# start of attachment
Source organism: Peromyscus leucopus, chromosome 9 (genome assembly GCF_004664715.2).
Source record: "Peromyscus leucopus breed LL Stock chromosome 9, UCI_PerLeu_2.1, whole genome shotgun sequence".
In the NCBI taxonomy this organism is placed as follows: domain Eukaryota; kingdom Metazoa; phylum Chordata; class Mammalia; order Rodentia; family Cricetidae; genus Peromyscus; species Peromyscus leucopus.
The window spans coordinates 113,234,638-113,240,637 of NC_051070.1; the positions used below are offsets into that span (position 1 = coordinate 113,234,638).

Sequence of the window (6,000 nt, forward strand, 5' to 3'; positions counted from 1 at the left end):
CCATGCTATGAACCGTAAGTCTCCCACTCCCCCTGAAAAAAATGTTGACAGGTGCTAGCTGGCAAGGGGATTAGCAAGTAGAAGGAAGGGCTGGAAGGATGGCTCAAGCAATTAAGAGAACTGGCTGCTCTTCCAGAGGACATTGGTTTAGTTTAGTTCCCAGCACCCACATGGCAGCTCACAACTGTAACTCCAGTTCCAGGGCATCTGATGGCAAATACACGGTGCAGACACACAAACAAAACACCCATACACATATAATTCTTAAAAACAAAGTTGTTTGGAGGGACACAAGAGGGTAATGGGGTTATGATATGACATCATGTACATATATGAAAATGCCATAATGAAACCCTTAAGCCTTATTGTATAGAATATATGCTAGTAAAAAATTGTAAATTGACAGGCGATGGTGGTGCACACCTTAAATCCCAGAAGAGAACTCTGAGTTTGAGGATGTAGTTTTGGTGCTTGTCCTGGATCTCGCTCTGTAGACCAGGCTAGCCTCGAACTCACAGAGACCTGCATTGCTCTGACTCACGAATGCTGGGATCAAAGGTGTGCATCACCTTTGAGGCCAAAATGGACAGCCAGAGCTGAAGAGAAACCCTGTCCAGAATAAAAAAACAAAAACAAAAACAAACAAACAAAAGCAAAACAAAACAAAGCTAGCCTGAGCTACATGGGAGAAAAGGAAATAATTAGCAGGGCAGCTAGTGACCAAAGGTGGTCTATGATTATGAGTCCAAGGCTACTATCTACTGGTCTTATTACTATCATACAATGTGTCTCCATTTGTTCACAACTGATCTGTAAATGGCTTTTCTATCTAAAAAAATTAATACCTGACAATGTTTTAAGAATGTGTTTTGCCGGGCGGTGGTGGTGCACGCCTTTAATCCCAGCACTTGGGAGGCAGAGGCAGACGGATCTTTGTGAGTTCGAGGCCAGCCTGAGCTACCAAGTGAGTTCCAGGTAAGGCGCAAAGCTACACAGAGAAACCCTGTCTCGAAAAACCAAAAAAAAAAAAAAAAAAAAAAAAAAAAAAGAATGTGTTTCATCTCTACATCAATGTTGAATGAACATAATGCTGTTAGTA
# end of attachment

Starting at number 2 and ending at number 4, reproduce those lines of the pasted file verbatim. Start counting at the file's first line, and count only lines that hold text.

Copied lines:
Source record: "Peromyscus leucopus breed LL Stock chromosome 9, UCI_PerLeu_2.1, whole genome shotgun sequence".
In the NCBI taxonomy this organism is placed as follows: domain Eukaryota; kingdom Metazoa; phylum Chordata; class Mammalia; order Rodentia; family Cricetidae; genus Peromyscus; species Peromyscus leucopus.
The window spans coordinates 113,234,638-113,240,637 of NC_051070.1; the positions used below are offsets into that span (position 1 = coordinate 113,234,638).